The old saying is not just referring to a kimono stitcher. It is meant to refer to all crafts...writing, playing an instrument and stonemasonry. (Some of these skills are more quantifiable.)

Having made a few dozen of these jackets myself over the years but knowing that true mastery is elusive...maybe two hundred at my pace.

Jacky made me this quilt with 100 hantens. At first glance I could see that it was constructed with Japanese folk textile scraps.

I was moved.

It was a lot to take in at once with a group of people watching me open and receive the gift.

I was smiling in gratitude and admiring the overall design and color scheme. I felt a little choke up coming with the 100 hanten theme.

Then one block caught my eye. It was a hanten with a large box kite embroidered on the back. It was instantly recognizable as lovely Alex's lovely design.

A single tear escaped and then I noticed that the central panels were all images of the other students in Jacky's group hantens. I bit my lower lip to stop the flood and walked into the adjoining room to hide my tears.

Jacky is a larger-than-life-no-nonsense-practical-clear-blue-eyed-Australian-tough-beautiful woman.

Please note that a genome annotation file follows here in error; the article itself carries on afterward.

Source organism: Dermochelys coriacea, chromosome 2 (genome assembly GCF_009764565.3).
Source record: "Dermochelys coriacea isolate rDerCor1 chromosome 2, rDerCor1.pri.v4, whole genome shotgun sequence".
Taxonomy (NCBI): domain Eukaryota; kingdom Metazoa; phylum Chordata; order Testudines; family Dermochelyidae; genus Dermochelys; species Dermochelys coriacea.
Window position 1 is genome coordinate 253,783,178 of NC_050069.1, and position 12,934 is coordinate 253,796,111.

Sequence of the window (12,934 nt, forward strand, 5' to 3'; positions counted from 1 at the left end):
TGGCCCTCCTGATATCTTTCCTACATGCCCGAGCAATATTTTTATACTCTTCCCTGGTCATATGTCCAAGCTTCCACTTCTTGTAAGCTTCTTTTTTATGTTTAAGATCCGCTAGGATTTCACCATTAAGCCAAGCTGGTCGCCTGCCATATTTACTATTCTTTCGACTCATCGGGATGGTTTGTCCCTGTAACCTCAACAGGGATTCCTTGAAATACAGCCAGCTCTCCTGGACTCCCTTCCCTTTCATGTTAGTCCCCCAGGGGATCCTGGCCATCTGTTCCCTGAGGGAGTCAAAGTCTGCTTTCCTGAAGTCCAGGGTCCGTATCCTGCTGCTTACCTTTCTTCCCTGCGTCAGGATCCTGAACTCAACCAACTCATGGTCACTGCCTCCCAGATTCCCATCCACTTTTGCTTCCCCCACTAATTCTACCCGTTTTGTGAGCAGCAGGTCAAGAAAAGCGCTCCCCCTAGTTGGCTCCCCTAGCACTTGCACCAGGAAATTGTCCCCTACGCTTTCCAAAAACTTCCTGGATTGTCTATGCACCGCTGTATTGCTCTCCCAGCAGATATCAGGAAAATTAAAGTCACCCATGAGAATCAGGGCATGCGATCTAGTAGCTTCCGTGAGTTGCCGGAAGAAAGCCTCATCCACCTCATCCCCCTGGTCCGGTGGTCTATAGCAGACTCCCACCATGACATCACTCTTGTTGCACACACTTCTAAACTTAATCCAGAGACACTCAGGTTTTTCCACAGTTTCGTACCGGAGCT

She captured those two precious weeks of being together and put them in that quilt with humor and respect and talent.

(One rule Bryan....No shagging on top of that quilt...but underneath is fine.)

Camilla  meticulously placed carp stencils her hanten.
Molly the surgeon chose a brain and heart insignia. (Heart on the sleeve.)
Jo used antique material carefully composed.
Melissa who lives in a forest carefully drew a pine motif.
Harriet the social justice activist  meticulously hand wrote out the names of the victims of a factory fire in  Britain in the early 20th century on the lining and an emblem of worker/ farmer solidarity on the back,
Sophie the French architect was tired of concrete and used a butterfly motif.
Alex used her kite motif.
I used some old persimmon and indigo scraps.
Jacky hand pasted concentric circles on her hanten.
There were many other references to our time spent together here in Japan and Australia.












So it all gets an A plus another A.
It works together and has a spirit. 
Thank you Jacky. 


Misc. pictures of the workshop last spring. Thank you.























And our perfect kimono sewing teacher Keiko Yazaki with her shy back to the camera.